ImageIn this hibernation season, commit your time and energy to your own supreme well-being, and respect your own potential to heal + to be whole.  Be well!

Chicken + Barley Soup

1 shallot, chopped

1 clove of garlic, chopped

1 large sweet potato, cut into 1/2 inch cubes

4 cups of vegetable broth

1/2 cup barley

small bunch of swiss chard, chopped

1 cup chopped rotisserie chicken

1 lemon, juiced

1 tsp smoked paprika

pinch of cayenne

Heat some olive oil or butter in a soup pot over low-medium heat–add shallots and garlic and stir frequently until softened, about 5 minutes. Add sweet potatoes, smoked paprika, cayenne, and a sprinkle of salt–stir to combine everything and cook for a few minutes. Add the vegetable broth and barley–cover and bring to a boil, then reduce back to medium for around 20 minutes. Check the barley for doneness, letting it cook a bit longer if needed (barley will be toothsome, but should not be crunchy!).  When the barley is done, add the chicken + chard and cook until the chicken is warm and the chard is wilted, around 5 minutes. Add lemon juice, stir, and serve!

new year

Delicious, filling oatmeal made my early new year morning so much brighter.  Besides the familiar coziness a bowl of oatmeal provides, oats improve resistance to stress and support the system being in healthy balance. They also stabilize blood sugar, regulate the thyroid, soothe the digestive + nervous systems, and reduce cholesterol. Oats have a high unsaturated fat content, which provides a sense of stamina + warmth, and a feeling of being grounded.

Overnight Oatmeal (fully inspired by Heidi)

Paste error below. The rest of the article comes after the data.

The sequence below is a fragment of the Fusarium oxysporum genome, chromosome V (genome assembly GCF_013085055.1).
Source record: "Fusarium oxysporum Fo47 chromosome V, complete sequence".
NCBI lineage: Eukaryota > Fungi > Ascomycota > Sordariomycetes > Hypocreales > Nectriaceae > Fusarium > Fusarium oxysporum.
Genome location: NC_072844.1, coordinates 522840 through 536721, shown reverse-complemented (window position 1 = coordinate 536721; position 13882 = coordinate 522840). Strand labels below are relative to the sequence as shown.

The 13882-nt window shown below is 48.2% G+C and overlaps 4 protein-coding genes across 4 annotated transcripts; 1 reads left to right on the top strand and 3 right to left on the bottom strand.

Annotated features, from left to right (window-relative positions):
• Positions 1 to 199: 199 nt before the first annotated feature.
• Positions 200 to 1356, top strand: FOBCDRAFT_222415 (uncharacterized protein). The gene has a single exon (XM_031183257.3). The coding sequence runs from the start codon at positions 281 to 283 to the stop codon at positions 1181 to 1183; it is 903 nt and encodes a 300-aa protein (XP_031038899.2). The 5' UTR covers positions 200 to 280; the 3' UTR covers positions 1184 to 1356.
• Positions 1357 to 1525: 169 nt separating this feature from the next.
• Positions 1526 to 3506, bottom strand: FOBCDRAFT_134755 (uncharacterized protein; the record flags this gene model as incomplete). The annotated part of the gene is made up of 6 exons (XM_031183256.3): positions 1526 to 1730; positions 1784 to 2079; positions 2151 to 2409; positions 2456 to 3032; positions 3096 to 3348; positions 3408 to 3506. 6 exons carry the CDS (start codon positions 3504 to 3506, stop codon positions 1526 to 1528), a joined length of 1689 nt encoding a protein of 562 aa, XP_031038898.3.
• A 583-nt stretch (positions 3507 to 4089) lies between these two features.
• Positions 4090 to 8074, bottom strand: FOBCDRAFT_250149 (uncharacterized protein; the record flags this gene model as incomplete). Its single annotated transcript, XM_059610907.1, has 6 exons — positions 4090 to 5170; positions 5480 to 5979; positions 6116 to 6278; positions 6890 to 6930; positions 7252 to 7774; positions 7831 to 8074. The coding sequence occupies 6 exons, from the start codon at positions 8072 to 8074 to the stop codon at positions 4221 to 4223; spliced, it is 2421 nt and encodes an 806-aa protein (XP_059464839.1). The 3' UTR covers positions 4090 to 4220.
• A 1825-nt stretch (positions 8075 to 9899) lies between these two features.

Serves 2…or 1 person 2 mornings in a row..

1 cup of rolled oats

2 2/3 cup of water

1/2 an apple, chopped

handful of sliced almonds

drizzle of maple syrup + pat of butter

Before bedtime, heat a tablespoon or so of butter in a saucepan over medium heat. Add the oats and stir them around a bit as they toast, for about 5 minutes. Remove from heat and add the water–let it sit overnight.  In the morning, heat the oatmeal on medium-high for at least 10 minutes–beyond that, let it cook to your desired consistency (longer = thicker).

Scoop out a bowlful and top with butter, chopped apple and almonds, and finish with a drizzle of maple syrup and a sprinkle of salt.

Cheers to a happy + healthy new year!

Two of my essentials for cold season: Ginger Miso Soup + Winter Citrus

Ginger Miso Soup

1/2 white or yellow onion, chopped

2 cloves garlic, chopped

1 inch chunk of ginger, chopped finely

4-5 cups of vegetable stock

1 Tablespoon miso (I used yellow)

1 Tablespoon nama shoyu

1 bundle of soba noodles (my soba noodle package had 3 wrapped bundles)

chopped cilantro for garnish

1/2 lb shrimp (optional)

Heat a pat of butter* in large soup pot over medium heat.  Add onion and cook until beginning to soften, around 5 minutes. Add garlic and ginger and cook, stirring often, for about 1 minute. Add the veggie stock and let it simmer for a few minutes. Turn the heat to high and add the soba noodles when the stock is boiling. Cook according to package directions–add shrimp (if using) about halfway through the noodles cooking.  Reduce the heat to medium–remove a ladle full of broth to a smaller bowl, and stir in the miso and nama shoyu. Return to the pot and stir to incorporate–taste for seasoning and adjust as needed. Top with cilantro and enjoy!

*A note about butter: I’ve been cooking almost exclusively with butter recently, using olive oil mainly for cold dressings or a finishing drizzle over cooked food. Ideally, olive oil should not be heated over 325 degrees to preserve its health benefits.